Julina Abbott comes from seven generations of green thumbs, and now she wants to spread her knowledge to make Southwest a little more verdant.
"Everyone needs a little green in their life," she says. "I can't handle it in our house if we don't have plants. I think they're the best art. They bring a little life inside."
Abbott and her husband, Justin, are gearing up to open their new plant shop in the French Quarter marketplace, 530 S.W. Multnomah Blvd., on Multnomah Village's May 5 First Friday. They're calling their shop Gurton's, after Abbott's great-great-great grandfather Henry Gurton, who was a florist at Buckingham Palace.
The royal florist's gifts were passed on to his son, who emigrated to Canada harboring an obsession for propagating roses. Then his son, Abbott's beloved great-grandfather Jack, came to America as a teenager, obtained a degree in agriculture and opened several nurseries of his own.
Though working in the gardening industry seemed like an inevitable career for Abbott, a bit of a winding path brought her and her husband to open Gurton's. Up until the birth of her 3-month-old, she had worked as a nurse. But during gardening season, she gravitated outdoors to tend to her "Jumanji" vegetable garden.
"She's always outside in the spring and summer getting her hands dirty, spreading bark dust, planting landscaping," her husband says.
It was her grandmother Margery, great-grandpa Jack's daughter, who gave Abbott the push to open the shop. Margery manages a sprawling home garden in the middle of the desert in California.
"Talking to my grandma who was also always an entrepreneur, she was like, 'Do it! It's great to work for yourself and we have green thumbs,'" Abbott said. "So we thought, there's nothing like this on the west side, (and) since we live here, it'd be great."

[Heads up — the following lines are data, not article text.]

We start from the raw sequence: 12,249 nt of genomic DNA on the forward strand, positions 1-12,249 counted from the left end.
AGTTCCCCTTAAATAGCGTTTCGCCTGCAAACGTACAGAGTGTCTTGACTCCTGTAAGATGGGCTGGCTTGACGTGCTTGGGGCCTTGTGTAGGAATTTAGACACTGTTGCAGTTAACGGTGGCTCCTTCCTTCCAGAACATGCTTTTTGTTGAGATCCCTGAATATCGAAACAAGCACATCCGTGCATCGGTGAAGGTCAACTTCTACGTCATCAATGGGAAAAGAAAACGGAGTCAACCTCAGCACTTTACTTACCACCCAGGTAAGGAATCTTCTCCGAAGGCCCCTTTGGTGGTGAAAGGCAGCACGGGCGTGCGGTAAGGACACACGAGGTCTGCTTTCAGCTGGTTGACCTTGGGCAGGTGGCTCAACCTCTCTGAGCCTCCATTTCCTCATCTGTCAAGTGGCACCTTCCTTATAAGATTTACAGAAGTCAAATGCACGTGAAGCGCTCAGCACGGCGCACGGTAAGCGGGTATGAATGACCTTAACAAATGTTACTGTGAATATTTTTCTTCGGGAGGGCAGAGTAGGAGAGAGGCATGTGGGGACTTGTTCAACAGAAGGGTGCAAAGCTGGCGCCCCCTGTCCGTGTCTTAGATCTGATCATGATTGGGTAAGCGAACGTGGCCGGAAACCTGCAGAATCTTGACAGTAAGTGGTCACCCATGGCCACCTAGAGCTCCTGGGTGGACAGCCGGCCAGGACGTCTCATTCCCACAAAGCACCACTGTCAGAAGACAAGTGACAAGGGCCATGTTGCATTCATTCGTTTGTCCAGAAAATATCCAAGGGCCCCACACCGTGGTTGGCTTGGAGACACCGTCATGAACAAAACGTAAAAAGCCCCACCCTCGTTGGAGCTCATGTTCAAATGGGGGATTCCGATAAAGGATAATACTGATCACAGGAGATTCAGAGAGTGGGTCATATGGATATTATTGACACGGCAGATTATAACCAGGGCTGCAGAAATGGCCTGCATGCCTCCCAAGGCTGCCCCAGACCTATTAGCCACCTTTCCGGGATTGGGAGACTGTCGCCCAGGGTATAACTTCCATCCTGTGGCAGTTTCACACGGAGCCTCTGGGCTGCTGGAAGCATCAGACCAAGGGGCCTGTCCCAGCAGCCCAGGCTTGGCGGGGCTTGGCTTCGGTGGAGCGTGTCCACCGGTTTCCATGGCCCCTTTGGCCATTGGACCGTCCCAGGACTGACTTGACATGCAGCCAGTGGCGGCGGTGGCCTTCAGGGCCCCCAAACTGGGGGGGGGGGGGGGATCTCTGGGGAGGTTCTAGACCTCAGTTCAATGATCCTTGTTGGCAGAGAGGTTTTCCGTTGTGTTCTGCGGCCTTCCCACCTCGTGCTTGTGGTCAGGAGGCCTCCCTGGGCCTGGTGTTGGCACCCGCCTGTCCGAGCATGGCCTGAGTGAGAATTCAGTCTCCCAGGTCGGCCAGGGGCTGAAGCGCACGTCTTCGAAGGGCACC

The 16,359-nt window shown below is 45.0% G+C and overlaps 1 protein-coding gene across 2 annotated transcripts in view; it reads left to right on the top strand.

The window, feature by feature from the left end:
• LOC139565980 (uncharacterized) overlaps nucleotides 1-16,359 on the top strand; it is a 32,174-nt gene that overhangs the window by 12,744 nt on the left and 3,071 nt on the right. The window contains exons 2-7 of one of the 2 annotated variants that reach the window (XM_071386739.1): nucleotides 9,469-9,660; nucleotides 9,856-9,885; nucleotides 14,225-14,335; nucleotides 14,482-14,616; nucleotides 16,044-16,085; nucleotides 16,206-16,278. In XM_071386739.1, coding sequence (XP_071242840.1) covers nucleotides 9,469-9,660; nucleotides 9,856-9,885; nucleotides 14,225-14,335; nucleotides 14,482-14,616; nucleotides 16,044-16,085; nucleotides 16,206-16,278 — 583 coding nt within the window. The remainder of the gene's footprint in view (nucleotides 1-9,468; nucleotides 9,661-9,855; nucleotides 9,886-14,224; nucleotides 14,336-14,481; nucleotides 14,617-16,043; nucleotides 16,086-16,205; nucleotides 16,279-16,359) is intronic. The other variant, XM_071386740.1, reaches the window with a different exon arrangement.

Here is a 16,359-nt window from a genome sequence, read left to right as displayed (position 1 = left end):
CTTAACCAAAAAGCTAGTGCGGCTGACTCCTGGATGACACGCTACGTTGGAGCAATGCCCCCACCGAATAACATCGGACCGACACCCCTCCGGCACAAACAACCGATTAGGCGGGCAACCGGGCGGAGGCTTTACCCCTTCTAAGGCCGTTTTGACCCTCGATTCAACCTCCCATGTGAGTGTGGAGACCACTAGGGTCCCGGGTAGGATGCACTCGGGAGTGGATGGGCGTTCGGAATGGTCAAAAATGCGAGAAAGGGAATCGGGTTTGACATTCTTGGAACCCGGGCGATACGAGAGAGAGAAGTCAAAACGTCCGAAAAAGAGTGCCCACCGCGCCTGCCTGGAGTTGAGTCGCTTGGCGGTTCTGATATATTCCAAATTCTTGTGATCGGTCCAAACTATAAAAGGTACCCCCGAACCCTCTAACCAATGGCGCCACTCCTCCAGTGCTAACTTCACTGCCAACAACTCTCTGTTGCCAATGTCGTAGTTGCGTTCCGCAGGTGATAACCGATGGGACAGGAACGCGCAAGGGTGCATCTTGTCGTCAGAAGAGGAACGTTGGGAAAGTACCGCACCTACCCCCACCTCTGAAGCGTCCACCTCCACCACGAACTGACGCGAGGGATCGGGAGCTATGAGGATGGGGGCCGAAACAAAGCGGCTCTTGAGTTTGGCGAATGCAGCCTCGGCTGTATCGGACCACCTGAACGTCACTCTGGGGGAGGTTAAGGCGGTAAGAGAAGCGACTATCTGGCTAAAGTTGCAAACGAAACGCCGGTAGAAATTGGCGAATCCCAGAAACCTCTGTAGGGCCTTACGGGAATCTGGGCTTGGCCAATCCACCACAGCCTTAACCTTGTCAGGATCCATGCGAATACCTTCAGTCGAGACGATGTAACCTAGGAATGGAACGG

Both the Abbotts grew up in Southwest — Julina blocks away from the French Quarter on 35th Avenue — and recently returned after a number of years in Seattle. Abbott still remembers exploring Multnomah Village as a young girl.
"We just love the feel of the community; we love how Multnomah Village, the neighborhood, supports its businesses," she says. "I'm excited to have my sons have that same experience."
The Abbotts have three young sons, and the oldest two are already showing signs of enjoying cultivation. Abbott says her kindergartner has taken a shine to arranging.
"We got home the other day and he had all these air plants in different holders. And he was like, 'I'm creating arrangements for the shop!'" she says.
The Abbotts want Gurton's to act as a starter shop for novice plant cultivators. They'll be selling "difficult-to-kill house plants:" air plants, succulents, ferns and the like.
"Everyone I talk to always says, 'I don't have any plants in my house because I kill them," Abbott says. It made her sad that people were missing out on the simple joys of having plants in their house because they didnt know where to start.
"We're most excited about being a part of the community and being able to share our love for plants with our neighbors," she says.